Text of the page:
Enter your mobile number or email address below and we'll send you a link to download the free Kindle App. Then you can start reading Kindle books on your smartphone, tablet, or computer - no Kindle device required.
To get the free app, enter your mobile phone number.
Other Sellers on Amazon
+ $3.99 shipping
We Have Never Been Modern Paperback – November 14, 1993
All Books, All the Time
Read author interviews, book reviews, editors picks, and more at the Amazon Book Review. Read it now
Frequently bought together
Customers who bought this item also bought
If you like the kind of antidualist philosophizing that keeps trying to break down the distinctions between subject and object, mind and body, language and fact, and so on, you'll love Latour… He does the best job so far of breaking down the distinctions between making and finding, between nature and history, and between the 'premodern,' 'the modern' and 'the postmodern.' (Richard Rorty Common Knowledge)
[Latour] stakes out an original and important position in current debates about modernity, antimodernity, postmodernity, and so on. These debates can only be enriched by Latour's attention to the practical coupling of the human and the nonhuman, and they can only be enlivened by the thumbnail critiques offered along the way of thinkers as diverse as Kant, Hegel, Bachelard, Habermas, Baudrillard, Lyotard, and Heidegger. (Andrew Pickering Modernism)
An interesting and deeply thought-out presentation of the large scale problems of our world seen in relation to the idea of 'modernism.' The book focuses on the interrelationships between three large-scale domains: science and technology, politics and government, language and semiotic studies… Latour examines the premodernists, postmodernists, antimodernists, and so-called modernists and concludes that we really never were modern and now need to pursue a form of modernism (which he describes) purged of its counterproductive features. (Choice)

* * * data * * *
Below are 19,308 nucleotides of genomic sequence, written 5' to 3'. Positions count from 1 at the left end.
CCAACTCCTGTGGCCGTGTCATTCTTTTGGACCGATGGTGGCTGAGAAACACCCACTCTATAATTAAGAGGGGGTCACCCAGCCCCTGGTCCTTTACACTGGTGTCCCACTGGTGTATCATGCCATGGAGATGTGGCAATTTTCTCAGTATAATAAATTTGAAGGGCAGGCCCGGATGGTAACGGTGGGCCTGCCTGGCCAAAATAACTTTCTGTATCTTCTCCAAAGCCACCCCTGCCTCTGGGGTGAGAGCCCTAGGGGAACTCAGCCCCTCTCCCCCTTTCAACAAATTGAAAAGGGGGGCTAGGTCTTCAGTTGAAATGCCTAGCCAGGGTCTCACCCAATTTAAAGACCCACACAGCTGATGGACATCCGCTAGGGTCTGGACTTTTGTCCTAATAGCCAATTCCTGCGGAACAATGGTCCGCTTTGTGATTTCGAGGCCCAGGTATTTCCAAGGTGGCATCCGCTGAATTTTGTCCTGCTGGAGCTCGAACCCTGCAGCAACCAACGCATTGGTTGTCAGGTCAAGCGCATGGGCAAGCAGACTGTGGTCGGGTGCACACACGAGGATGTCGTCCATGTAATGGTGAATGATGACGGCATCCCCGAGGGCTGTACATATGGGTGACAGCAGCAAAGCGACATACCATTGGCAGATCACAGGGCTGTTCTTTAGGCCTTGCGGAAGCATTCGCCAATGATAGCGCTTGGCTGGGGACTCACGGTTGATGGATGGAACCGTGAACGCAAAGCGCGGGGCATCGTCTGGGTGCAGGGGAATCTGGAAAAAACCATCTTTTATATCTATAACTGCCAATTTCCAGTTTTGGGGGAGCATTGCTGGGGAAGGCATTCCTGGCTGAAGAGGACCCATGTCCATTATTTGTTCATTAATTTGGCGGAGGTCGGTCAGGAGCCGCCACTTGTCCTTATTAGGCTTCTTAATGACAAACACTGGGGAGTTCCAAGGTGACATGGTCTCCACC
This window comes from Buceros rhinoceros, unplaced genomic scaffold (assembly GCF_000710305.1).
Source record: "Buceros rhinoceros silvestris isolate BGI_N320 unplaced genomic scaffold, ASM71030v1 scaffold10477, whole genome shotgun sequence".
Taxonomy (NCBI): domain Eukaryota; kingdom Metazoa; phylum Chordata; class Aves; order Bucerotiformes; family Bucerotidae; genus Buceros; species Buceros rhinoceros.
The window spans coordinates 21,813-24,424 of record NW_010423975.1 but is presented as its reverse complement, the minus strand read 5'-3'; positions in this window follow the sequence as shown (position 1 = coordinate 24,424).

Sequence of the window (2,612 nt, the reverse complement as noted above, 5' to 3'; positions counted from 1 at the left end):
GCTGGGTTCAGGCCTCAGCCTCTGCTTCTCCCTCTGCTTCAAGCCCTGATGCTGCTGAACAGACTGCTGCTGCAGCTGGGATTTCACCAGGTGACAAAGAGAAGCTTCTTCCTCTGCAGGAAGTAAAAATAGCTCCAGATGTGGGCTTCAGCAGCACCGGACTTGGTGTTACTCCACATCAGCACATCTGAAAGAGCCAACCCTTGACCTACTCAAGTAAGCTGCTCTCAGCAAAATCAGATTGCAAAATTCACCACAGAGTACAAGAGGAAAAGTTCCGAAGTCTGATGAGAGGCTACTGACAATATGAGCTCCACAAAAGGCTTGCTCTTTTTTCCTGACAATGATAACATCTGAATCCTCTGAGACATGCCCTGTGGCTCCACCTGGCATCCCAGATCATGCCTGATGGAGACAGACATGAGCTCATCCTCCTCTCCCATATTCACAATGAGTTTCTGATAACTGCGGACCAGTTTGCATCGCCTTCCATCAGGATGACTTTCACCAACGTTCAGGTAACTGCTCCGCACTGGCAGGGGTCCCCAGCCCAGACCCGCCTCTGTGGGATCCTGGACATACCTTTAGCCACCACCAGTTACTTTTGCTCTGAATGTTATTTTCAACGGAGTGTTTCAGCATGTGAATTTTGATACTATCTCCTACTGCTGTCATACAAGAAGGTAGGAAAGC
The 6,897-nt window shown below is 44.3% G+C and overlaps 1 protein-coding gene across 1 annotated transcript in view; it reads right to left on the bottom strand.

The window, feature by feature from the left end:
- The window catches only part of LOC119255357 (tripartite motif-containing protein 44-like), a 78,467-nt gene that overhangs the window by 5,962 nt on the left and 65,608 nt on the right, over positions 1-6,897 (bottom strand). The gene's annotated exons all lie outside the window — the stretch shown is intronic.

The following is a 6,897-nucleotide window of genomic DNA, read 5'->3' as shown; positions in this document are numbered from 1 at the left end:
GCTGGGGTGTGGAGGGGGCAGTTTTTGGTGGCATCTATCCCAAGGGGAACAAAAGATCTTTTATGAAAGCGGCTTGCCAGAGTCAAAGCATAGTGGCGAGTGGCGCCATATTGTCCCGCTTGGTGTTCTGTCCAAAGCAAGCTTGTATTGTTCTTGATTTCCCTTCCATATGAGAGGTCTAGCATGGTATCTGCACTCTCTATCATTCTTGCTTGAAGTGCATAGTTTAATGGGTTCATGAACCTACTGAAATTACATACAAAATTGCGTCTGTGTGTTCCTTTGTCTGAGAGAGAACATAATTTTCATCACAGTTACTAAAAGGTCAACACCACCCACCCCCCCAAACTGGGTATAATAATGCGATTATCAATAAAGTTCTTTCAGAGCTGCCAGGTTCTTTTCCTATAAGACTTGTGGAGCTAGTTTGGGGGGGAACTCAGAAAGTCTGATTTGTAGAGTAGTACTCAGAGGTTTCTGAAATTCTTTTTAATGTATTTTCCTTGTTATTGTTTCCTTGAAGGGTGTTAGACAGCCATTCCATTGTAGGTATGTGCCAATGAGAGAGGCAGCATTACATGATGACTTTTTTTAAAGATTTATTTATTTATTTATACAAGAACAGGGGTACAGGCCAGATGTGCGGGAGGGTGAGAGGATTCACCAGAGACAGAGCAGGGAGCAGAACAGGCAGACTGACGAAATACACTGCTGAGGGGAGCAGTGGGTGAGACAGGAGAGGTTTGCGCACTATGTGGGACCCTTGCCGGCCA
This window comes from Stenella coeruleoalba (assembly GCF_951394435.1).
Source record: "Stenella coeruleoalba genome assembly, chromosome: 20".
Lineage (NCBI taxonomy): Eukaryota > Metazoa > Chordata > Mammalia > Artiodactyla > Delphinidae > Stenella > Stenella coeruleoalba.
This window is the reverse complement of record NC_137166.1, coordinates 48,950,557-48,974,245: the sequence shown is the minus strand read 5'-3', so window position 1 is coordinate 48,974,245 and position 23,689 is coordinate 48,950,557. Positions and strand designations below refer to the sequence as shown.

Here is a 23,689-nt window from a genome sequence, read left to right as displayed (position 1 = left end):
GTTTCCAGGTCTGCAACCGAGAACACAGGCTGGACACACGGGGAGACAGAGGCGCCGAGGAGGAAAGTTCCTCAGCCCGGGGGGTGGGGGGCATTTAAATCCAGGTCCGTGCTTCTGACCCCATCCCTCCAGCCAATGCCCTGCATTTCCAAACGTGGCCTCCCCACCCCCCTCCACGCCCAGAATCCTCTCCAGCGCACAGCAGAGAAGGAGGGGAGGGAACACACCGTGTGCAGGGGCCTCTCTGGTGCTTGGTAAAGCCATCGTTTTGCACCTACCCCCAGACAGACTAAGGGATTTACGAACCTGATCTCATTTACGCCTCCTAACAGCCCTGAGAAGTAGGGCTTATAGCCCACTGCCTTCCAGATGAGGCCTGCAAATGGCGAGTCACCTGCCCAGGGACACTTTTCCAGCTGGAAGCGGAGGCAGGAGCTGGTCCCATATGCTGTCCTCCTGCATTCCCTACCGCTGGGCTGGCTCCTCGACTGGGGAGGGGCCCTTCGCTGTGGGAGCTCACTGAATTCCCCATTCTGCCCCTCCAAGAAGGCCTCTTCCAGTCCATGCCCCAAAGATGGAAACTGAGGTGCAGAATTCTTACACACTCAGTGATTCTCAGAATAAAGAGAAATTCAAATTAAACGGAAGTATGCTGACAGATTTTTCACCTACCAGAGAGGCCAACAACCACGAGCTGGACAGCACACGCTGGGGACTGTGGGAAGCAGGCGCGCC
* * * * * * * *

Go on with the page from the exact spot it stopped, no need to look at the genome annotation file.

The present book is essentially a work of metaphysics, a kind of political ontology. Latour's goal is to break down traditional philosophical categories of nature, power and language… Latour's insights are abundant, from his advocacy of multinaturalism (versus multiculturalism) to his call for social theorists to recognize the historicity of objects… This is a wonderful book to disagree with―a refreshing break from the straight-jacketed sycophancy that defines so much of the history and philosophy of science. It is not an easy book, but the reward for the philosophically minded is well worth the wrestle. (Robert N. Proctor American Scientist)
Text: English (translation)
Original Language: French --This text refers to an out of print or unavailable edition of this title.
Discover books for all types of engineers, auto enthusiasts, and much more. Learn more
Top customer reviews